Podcast 27th December 2013
Transcript of Podcast
The year 2014 will see strong FII flows in INR bonds. The reason is that on an absolute as well as relative basis, INR bonds offer good return potential for FIIs. FII’s have a limit of USD 81 billion for investments in INR bonds and have invested around USD 24 billion as of December 2013.
On an absolute basis, the yield differentials between global and domestic rates are high. Central Bank policy rates in the US, Eurozone and Japan are at levels of 0% to 0.25% while RBI policy rates are at 7.75% levels. Low policy rates in USD/ Euro and JPY currencies are keeping yields at levels of 0.1% to 3% in the three months to ten year maturity scale. Highest yields are found in the US with ten year bond yields at 3% levels and lowest yields are found in Japan with ten year bond yields at 1.7% levels.
INR yields are at levels of 8.7% to 9% across the three month to ten year maturity scale. Hence yield differentials between USD/Euro/JPY and INR are at absolute levels of 600bps to 850bps. Given that the Fed, ECB and Bank of Japan have pledged to keep rates at all time lows well into 2015, global bond investors will be forced to look at higher yields offered by INR bonds.
The issue of currency risk is what is preventing FIIs from coming wholeheartedly into INR bonds. The INR is down 13% against the USD in calendar year 2013 and high forward premia of around 8.5% is preventing FIIs from capturing yield differentials that is available on INR bonds. However given that outlook for INR is more positive than negative in 2014 on the back of a 30% fall in current account deficit, USD 34 billion inflows through FCNR B deposits and bank borrowings and strong inflows of USD 8.5 billion into equities since September 2013 it will be a matter of time before FIIs start receiving the high forward premia offered in the INR.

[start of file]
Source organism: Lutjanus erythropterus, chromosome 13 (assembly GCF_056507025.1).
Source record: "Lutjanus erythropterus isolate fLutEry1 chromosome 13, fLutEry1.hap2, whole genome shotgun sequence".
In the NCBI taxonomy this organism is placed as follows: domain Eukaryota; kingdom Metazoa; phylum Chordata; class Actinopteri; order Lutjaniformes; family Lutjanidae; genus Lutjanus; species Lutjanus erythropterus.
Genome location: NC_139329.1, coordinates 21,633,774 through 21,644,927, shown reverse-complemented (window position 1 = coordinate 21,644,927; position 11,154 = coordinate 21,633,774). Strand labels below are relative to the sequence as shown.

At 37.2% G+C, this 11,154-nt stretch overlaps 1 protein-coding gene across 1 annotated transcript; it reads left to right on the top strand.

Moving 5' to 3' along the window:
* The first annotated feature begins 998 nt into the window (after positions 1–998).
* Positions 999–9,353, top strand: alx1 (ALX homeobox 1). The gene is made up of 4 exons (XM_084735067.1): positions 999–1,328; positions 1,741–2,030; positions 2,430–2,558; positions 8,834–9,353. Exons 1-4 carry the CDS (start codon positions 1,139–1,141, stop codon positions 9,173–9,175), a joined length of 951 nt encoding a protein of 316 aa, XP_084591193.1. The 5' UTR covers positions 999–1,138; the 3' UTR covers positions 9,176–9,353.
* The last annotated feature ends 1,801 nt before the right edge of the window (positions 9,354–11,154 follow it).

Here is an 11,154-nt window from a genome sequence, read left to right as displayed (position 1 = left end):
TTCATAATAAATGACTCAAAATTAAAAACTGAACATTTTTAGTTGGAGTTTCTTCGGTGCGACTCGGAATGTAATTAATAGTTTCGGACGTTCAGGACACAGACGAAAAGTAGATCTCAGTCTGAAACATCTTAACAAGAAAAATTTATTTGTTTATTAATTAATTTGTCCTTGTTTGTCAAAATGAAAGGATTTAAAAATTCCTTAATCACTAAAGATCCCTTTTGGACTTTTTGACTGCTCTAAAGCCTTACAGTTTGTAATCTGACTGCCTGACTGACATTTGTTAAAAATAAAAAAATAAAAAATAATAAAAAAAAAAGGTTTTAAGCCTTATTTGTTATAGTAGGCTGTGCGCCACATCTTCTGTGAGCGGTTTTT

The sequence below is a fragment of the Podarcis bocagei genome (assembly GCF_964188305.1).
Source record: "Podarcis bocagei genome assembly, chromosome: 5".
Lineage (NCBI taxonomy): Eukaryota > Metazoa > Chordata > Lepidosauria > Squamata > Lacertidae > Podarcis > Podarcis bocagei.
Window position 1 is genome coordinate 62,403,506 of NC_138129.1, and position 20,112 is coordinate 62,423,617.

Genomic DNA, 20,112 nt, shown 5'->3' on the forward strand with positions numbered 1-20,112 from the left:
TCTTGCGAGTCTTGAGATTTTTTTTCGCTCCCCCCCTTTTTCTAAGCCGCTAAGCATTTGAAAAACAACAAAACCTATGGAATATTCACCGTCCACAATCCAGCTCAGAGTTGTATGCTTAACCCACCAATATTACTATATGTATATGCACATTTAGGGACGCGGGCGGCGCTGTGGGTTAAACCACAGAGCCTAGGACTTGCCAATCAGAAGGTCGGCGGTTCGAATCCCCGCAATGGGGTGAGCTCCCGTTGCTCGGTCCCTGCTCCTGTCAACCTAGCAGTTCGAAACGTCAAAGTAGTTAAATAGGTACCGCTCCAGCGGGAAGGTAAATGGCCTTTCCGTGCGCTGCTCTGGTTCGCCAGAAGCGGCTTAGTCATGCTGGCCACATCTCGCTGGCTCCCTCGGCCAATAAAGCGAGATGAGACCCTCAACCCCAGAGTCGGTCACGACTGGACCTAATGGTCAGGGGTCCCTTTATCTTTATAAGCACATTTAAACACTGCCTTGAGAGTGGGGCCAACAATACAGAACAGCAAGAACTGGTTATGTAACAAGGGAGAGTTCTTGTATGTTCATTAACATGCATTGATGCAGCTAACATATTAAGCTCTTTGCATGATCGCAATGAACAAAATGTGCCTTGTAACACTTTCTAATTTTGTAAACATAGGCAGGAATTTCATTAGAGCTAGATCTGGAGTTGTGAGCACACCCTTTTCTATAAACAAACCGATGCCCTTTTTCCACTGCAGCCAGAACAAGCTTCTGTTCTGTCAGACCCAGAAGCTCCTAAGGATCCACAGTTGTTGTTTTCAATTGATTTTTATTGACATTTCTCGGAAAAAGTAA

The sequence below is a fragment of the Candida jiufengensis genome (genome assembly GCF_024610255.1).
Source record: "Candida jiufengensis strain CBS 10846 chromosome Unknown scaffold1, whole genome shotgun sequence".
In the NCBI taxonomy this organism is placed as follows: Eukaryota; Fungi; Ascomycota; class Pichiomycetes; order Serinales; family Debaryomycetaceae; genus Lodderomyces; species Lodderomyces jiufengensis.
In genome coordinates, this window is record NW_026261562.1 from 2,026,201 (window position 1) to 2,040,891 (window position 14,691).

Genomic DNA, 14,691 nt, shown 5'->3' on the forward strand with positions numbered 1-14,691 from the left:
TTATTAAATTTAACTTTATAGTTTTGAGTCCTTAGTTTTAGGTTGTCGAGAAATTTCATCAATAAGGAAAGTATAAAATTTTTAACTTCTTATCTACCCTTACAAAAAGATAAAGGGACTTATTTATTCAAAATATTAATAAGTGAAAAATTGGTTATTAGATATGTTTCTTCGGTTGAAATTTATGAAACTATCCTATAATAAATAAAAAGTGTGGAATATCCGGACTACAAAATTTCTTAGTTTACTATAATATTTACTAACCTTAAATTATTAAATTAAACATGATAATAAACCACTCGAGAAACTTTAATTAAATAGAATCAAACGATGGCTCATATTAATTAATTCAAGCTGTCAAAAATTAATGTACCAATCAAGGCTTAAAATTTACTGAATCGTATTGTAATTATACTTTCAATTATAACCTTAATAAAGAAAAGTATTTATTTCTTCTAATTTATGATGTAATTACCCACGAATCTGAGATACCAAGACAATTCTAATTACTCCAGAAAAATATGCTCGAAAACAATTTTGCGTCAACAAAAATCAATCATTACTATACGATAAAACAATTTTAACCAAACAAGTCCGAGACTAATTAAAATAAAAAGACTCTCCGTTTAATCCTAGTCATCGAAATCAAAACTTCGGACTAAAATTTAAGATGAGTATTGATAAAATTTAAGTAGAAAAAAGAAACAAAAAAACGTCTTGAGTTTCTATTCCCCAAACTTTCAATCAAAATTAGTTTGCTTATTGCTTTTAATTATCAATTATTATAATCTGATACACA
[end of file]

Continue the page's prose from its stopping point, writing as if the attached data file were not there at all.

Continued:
FII s becoming positive on the INR would lead to strength in the currency as well as bring down forward premia rates. Strong INR coupled with falling forward premia rates will make INR bonds attractive to FIIs leading to strong inflows into the debt market. FIIs have invested close to USD 1 billion into INR bonds in December 2013 and this trend is likely to continue in 2014.
On a relative basis the macros point to trades veering in the direction of selling low yield currencies and buying high yield currencies. The US is seeing the Fed starting to lower amount of money that it is pumping into the system on the back of improved economic data. US ten year yields have backed up by 120bps in 2013 on the back of improvement in the US economy. German ten year Bund yields have risen by 50bps in 2013 as markets sold low yielding German bonds and bought into Spanish and Italian bonds that have seen ten year yields drop by 250bps to 300bps from highs. At levels of 4.1% to 4.2% Spanish and Italian bonds do not look attractive compared to yields of 3% and 1.9% on US and German bonds. Global investors will start to look at countries like India where yields are higher and the governments and central banks are trying to put the house back in order.
Be positive on INR Bonds in 2014.
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